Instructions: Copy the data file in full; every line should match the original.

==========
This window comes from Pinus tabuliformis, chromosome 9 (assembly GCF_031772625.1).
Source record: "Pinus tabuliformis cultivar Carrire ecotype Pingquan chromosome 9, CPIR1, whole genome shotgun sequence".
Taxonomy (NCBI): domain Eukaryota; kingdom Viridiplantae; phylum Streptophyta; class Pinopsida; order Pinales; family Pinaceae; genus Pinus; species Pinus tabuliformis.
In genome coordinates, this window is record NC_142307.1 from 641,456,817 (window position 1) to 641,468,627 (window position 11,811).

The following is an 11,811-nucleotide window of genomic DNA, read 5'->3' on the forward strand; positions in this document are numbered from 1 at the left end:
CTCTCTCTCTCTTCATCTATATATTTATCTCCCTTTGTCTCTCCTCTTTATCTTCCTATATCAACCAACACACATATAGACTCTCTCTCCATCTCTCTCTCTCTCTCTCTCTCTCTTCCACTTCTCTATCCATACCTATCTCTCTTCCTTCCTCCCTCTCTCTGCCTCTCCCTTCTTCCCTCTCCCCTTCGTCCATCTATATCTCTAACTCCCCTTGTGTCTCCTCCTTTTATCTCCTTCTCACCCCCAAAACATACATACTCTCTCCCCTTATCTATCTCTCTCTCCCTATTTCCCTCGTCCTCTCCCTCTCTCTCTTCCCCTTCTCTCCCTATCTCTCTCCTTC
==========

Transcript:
This window comes from Pinus tabuliformis, chromosome 9 (assembly GCF_031772625.1).
Source record: "Pinus tabuliformis cultivar Carrire ecotype Pingquan chromosome 9, CPIR1, whole genome shotgun sequence".
Taxonomy (NCBI): domain Eukaryota; kingdom Viridiplantae; phylum Streptophyta; class Pinopsida; order Pinales; family Pinaceae; genus Pinus; species Pinus tabuliformis.
In genome coordinates, this window is record NC_142307.1 from 641,456,817 (window position 1) to 641,468,627 (window position 11,811).

The following is an 11,811-nucleotide window of genomic DNA, read 5'->3' on the forward strand; positions in this document are numbered from 1 at the left end:
CTCTCTCTCTCTTCATCTATATATTTATCTCCCTTTGTCTCTCCTCTTTATCTTCCTATATCAACCAACACACATATAGACTCTCTCTCCATCTCTCTCTCTCTCTCTCTCTCTCTTCCACTTCTCTATCCATACCTATCTCTCTTCCTTCCTCCCTCTCTCTGCCTCTCCCTTCTTCCCTCTCCCCTTCGTCCATCTATATCTCTAACTCCCCTTGTGTCTCCTCCTTTTATCTCCTTCTCACCCCCAAAACATACATACTCTCTCCCCTTATCTATCTCTCTCTCCCTATTTCCCTCGTCCTCTCCCTCTCTCTCTTCCCCTTCTCTCCCTATCTCTCTCCTTC